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I am making a website that is divided by several sections

<div id='section-1' class='section'>web content</div>
<div id='section-2' class='section'>web content</div>

I have like ten sections on my webpage ,each sections height is set to the user window height when document is ready by javascript


Some effects like slideshows on my webpage require the calculated height of the section in order to work properly. Therefore I always use something like this at document ready as a solution.

setTimeout(startanimations,1000); ...etc  

To make sure the section height is the user window height before the slideshow's code start because the sections cannot change to user window height instantly once the webpage loaded will generate serious problems in my slideshow code,like wrong calculated positions.

Therefore there will be a situation that's after the page loaded, there will be about a second everything is messed up,before everything can works properly, how could I avoid that being seen by the user? I tried to $(document).hide(),or $('html,body').hide(), then fade in after a second,but I get other weird problems, especially on ipad,my fixed position top navigation bar will always become 'not fixed' while user is scrolling.

As I am a self-learner, I afraid my method is not typical. I want to know what is the common ways of real web programmers usually do when they have to divide his webpage into different sections and set its height to window height , then make sure the other effects that's depends on the section height works properly and avoid to wait the height change for a second?

share|improve this question
Why not just call startslideshow and startanimations manually once you've finished those calculations? – jrajav Nov 25 '12 at 4:35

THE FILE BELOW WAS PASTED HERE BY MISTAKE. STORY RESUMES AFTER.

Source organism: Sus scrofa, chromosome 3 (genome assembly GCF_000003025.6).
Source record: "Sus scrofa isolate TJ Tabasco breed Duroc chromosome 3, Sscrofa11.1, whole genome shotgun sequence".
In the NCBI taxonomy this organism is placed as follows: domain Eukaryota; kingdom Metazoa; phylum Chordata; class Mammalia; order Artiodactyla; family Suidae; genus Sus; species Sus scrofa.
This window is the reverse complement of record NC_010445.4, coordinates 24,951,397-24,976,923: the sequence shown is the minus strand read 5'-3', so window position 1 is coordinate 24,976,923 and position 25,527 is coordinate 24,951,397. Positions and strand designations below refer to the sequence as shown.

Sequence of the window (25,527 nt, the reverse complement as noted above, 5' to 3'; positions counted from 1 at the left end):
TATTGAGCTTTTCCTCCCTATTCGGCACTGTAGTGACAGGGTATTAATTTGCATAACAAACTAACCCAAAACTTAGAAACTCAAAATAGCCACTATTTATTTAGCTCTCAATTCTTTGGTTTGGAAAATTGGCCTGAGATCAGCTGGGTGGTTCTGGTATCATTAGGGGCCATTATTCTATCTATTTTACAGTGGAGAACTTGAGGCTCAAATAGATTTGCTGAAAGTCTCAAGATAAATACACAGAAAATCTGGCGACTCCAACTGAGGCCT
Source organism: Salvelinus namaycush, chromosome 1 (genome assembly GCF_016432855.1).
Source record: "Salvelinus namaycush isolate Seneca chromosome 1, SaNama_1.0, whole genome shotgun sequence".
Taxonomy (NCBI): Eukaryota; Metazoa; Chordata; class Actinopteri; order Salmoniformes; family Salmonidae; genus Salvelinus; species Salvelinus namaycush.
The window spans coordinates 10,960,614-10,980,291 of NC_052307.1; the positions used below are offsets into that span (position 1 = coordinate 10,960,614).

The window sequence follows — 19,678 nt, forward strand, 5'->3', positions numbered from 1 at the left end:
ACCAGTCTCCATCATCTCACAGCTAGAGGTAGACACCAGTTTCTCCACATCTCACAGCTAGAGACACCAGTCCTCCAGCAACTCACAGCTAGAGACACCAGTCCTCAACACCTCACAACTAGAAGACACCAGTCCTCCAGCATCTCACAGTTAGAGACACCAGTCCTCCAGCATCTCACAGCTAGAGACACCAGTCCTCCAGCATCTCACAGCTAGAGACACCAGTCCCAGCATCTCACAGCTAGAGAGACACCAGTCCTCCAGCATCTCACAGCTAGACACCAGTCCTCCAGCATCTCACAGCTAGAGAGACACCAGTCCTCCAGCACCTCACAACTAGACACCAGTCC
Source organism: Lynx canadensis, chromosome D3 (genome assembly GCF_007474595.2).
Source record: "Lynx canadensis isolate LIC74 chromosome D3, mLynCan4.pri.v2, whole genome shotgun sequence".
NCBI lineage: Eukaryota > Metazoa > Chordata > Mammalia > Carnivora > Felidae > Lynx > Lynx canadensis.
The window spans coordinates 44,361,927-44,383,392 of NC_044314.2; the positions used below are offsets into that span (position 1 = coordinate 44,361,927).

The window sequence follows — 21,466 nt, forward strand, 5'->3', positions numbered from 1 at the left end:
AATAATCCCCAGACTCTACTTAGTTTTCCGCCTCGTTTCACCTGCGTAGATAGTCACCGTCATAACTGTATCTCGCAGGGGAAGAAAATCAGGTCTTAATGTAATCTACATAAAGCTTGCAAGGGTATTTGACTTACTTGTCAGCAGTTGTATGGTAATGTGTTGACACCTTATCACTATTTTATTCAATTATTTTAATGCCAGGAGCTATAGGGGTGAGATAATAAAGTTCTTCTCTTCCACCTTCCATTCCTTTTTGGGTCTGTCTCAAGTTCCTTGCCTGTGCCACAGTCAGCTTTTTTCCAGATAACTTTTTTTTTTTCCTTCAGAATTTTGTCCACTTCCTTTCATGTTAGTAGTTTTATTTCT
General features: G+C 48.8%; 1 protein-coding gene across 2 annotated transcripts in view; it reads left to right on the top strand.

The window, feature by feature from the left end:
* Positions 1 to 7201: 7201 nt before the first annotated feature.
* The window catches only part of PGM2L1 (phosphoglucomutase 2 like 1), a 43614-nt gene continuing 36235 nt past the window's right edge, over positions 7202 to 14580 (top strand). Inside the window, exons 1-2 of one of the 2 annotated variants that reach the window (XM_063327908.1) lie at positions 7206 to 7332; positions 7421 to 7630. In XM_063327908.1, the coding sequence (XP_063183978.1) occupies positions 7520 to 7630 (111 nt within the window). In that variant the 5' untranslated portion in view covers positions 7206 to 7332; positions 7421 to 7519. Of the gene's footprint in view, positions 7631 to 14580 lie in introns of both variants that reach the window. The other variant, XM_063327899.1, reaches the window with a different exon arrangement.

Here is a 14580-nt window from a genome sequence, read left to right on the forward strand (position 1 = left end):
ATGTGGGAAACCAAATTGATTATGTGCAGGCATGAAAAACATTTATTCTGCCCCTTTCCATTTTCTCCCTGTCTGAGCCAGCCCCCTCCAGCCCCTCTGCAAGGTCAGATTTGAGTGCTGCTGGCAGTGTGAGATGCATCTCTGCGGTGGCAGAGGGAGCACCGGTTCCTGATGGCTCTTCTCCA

I have a lot of different effects , divided into many many different js script files and linked them all in the header, that'd be extremely long if I put them all in the same file.Also how would I know it has really finished its caculations???I am just estimate it to be 1 second – FatDogMark Nov 25 '12 at 4:38
Maybe the calculation function need to provide a callback function, which will be called after it finishes. – djakapm Nov 25 '12 at 4:45
Yes, as @djakapm said, you asked what the proper way to do it would be, and this is it- to refactor your code to either call callbacks, or to be a part of a larger routine that calls each one in turn. Otherwise, how do you expect to keep track of them? There's nothing that can magically do it. You don't have to put them all in the same file, either, you can call functions defined in other files. – jrajav Nov 25 '12 at 4:46
uhm, height() didn't provide call back function, but it actually do take times to finish it's operation as I saw it on browser,especially for a not very fast one,you can see it loading changing it's height obviously,if my code run at that moment, there are problems,I do really encountered them.Some codes doesn't works if I take away the timeout function. – FatDogMark Nov 25 '12 at 4:49
up vote 2 down vote accepted

You should look at chaining Asynchronous calls.

relying on timers is not recommended as scripts may execute at different speeds on different browsers, hardware, etc.

share|improve this answer
oh my god , that's too complicated, I think I will just keep my timer ... I tested on different browsers, I think normally browser will finished the height() changes in 500-800ms, if I put 1000ms delay b4 my script start, it should be safe, but just a bit mess before 1 second, I am thinking of make a new div to cover the mess at that second or hide the elements, but if I make a new div to cover elements still blink out at that second,I'm still thinking.... – FatDogMark Nov 25 '12 at 6:06
The problem with that is that you can do all the testing in the world and you might not run into the odd case where the browser has some sort of hiccup that results in a delay that throws all of your timing off.. You can use calls as a previous commenter suggested. Just wrap your functionallity into a jQuery plugin to add callbacks to those functions that don't have already.. – thatjuan Nov 25 '12 at 6:09
what is callback();? do I need to add callback(); at the end of all my functions? – FatDogMark Nov 25 '12 at 6:17
A callback is a function that you pass into a process and expect to have it called when a condition is met. e.g. "operation succeeded". In your case, you need a function to be called when your height() change is complete. Take a look at the link I posted as a comment to the main question. – thatjuan Nov 25 '12 at 6:22
oh I just nearly get it, it means putting another function into the function like function a (callbacks){//something; callbacks()}; function b(){ //something} then substitute function b into a to make sure b is the later one. function a( function(){b()}); , awww headache – FatDogMark Nov 25 '12 at 6:24

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